By the way, , and . I assume it is obvious why.

(Having an infinite number of digits both before and after the decimal point would lead to ambiguity. For example, 1/3 could be expressed as both  and .)

*

Okay, so now we can convert an arbitrary fraction to a periodic number with finite decimal part. Can we also do it the other way round? For example, what fraction is expressed by a number ? (Notice that "123" is the periodic part, "45" is not.)

*

But what about the non-periodic infinite integers? (By the way, now we have uncountably many integers, how cool is that?) Do they correspond to the irrational numbers?

Let's try to calculate . The result cannot have decimal places, because infinite decimal places are forbidden, and if you have a number with finite decimal places, its square only has more decimal places. So we need to find an infinite integer such that its square is 2.

However, there is no such integer, not even an infinite one. The last digit of a square only depends on the last digit of the original number, but if the original number ends with 0, its square ends with 0; if it ends with 1 or 9, its square ends with 1; if it ends with 2 or 8, its square ends with 4; if it ends with 3 or 7, its square ends with 9; if it ends with 4 or 6, its square ends with 6; and if it ends with 5, its square ends with 5. Therefore, in our new system, there is no such thing as . (Or , or many others.)

The problem is even easier to see with . Would it be an infinite integer, or a decimal number? A square of an integer is an integer. A square of a decimal number with finite decimal places has twice as many decimal places. Neither of those can equal to 0.5.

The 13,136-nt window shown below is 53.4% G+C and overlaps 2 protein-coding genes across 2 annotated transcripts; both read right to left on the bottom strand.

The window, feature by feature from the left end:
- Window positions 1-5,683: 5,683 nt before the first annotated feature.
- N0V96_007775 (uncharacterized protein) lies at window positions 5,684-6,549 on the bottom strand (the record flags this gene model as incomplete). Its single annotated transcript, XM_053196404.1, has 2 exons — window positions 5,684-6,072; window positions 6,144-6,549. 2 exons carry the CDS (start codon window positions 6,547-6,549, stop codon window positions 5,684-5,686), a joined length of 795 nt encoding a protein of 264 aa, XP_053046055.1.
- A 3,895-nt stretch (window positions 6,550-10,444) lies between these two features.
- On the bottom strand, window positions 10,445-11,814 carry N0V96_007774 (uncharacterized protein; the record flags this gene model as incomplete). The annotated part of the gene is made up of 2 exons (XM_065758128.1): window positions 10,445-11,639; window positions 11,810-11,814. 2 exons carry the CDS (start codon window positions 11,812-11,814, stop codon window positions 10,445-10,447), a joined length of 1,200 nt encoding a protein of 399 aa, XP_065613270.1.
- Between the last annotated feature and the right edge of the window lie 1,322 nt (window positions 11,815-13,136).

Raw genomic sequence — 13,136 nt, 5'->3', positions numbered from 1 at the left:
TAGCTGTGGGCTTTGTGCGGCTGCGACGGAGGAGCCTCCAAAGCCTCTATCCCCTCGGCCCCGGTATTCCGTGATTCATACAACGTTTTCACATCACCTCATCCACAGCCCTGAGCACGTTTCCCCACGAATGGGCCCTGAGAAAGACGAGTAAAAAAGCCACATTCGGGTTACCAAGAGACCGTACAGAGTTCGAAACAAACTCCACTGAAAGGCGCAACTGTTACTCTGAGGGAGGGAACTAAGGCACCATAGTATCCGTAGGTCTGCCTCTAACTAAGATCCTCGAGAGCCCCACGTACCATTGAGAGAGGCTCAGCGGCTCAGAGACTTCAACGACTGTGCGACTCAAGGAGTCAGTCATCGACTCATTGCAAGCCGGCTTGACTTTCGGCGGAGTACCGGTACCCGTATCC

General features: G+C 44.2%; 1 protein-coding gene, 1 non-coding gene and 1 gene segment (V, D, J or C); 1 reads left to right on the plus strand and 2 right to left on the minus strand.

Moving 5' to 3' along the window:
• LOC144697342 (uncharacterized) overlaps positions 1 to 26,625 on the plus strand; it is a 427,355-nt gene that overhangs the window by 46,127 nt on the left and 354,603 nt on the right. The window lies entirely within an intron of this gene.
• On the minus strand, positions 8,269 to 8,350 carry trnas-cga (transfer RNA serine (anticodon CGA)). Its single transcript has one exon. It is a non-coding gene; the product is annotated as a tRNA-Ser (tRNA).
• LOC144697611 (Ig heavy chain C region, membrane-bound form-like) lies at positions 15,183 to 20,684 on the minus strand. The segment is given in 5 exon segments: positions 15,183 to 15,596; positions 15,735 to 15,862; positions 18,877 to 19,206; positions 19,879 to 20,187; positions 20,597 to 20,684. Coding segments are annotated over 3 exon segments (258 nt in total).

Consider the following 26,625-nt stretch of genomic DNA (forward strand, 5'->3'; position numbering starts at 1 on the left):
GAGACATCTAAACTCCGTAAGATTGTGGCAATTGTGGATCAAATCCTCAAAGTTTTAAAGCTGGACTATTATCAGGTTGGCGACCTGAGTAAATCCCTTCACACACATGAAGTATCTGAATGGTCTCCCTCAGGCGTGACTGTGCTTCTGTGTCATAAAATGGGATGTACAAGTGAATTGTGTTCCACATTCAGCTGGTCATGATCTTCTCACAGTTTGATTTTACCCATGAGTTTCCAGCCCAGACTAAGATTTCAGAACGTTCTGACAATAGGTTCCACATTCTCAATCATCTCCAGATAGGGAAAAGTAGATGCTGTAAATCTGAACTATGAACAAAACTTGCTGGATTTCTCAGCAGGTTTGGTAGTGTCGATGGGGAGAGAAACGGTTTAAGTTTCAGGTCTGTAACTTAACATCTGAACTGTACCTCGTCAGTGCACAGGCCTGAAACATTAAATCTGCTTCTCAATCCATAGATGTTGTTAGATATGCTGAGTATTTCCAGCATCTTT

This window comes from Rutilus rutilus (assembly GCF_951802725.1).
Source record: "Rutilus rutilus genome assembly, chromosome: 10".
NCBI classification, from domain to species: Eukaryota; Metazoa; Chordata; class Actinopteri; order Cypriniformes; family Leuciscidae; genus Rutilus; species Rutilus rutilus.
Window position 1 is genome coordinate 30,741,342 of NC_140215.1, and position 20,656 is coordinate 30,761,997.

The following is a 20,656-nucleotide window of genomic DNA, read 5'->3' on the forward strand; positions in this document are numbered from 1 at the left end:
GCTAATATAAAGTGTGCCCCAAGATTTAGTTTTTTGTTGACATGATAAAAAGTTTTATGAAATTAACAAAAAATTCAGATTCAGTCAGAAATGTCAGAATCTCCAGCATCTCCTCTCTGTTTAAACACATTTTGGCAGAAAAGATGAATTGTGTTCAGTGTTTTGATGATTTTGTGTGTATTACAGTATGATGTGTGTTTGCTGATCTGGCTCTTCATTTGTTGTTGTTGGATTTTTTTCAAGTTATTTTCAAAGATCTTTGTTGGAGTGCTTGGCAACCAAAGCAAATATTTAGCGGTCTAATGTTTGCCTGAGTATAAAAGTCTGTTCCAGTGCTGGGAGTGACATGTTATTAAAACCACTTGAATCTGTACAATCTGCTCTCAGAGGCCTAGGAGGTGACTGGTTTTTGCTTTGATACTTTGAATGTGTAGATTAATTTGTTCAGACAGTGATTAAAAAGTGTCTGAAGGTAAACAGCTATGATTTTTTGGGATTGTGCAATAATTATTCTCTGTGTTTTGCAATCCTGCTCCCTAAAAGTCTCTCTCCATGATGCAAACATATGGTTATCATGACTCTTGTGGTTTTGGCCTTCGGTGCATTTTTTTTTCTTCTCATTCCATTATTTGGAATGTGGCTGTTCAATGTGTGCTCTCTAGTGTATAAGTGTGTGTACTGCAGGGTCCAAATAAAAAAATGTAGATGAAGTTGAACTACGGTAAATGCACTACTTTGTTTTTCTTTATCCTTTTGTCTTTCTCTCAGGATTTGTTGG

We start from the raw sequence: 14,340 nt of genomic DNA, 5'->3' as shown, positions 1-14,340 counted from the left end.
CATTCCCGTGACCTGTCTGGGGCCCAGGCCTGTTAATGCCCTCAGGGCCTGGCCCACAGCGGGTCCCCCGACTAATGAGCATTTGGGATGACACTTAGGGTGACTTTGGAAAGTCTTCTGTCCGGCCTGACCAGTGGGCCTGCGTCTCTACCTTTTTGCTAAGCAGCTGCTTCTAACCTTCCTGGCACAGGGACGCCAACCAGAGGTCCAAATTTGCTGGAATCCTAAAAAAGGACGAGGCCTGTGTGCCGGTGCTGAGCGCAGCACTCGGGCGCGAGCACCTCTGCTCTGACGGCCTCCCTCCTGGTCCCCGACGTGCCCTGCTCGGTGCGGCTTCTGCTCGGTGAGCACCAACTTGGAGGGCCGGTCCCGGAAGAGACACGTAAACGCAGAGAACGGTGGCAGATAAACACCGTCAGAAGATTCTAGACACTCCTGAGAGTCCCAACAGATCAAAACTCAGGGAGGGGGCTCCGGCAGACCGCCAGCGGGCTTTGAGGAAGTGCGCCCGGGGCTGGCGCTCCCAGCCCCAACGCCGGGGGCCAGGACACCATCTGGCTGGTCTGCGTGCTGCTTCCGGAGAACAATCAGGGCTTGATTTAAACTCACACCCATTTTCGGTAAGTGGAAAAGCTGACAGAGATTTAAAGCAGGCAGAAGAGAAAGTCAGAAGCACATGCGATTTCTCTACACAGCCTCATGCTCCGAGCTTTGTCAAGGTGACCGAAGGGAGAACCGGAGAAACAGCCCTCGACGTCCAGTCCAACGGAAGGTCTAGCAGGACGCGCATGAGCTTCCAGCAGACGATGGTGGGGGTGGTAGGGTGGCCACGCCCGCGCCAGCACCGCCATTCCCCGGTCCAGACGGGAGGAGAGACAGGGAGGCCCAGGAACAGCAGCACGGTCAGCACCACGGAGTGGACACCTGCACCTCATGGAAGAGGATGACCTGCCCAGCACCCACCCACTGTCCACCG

(However, there seem to be more values of  than one might expect. In addition to the obvious  and , there also seem to be non-periodic values such as ...4218751; but maybe I just made a mistake somewhere. EDIT: Actually, see the note at the end.)

*

Apparently in this new system, we have lost the traditional irrational numbers (some of them? all of them? I have no idea), and gained some new irrational integers (non-periodic infinite integers) which correspond to... uhm, something else, I guess. Spooky.

I admit I am out of my depth here. I tried to follow this rabbit hole as far as I could, and this is exactly how far I got. I hope you enjoyed the ride.

*

According to Wikipedia, you should not do this stuff in base 10, but should use a prime base, such as binary. (The proper term for these infinite integers is p-adic numbers.) It is not obvious to me much how much this would actually help. I was able to map rational numbers to periodic numbers in base 10, too. And the calculation of  would also fail in binary, for the same reason. What is then the supposed advantage?

(Hat tip to 3Blue1Brown for What does it feel like to invent math?)

*

EDIT: I was curious about the mysterious new values of , and although my math skills are not sufficient to do this properly, at least I wrote a program to check all combinations of last 100 digits in bases from 2 to 100, to find ones ending with ...0001 when squared.

The new values of  seem to appear only when the base is not a prime number (nor a power of a prime), which would kinda explain the recommendation in Wikipedia.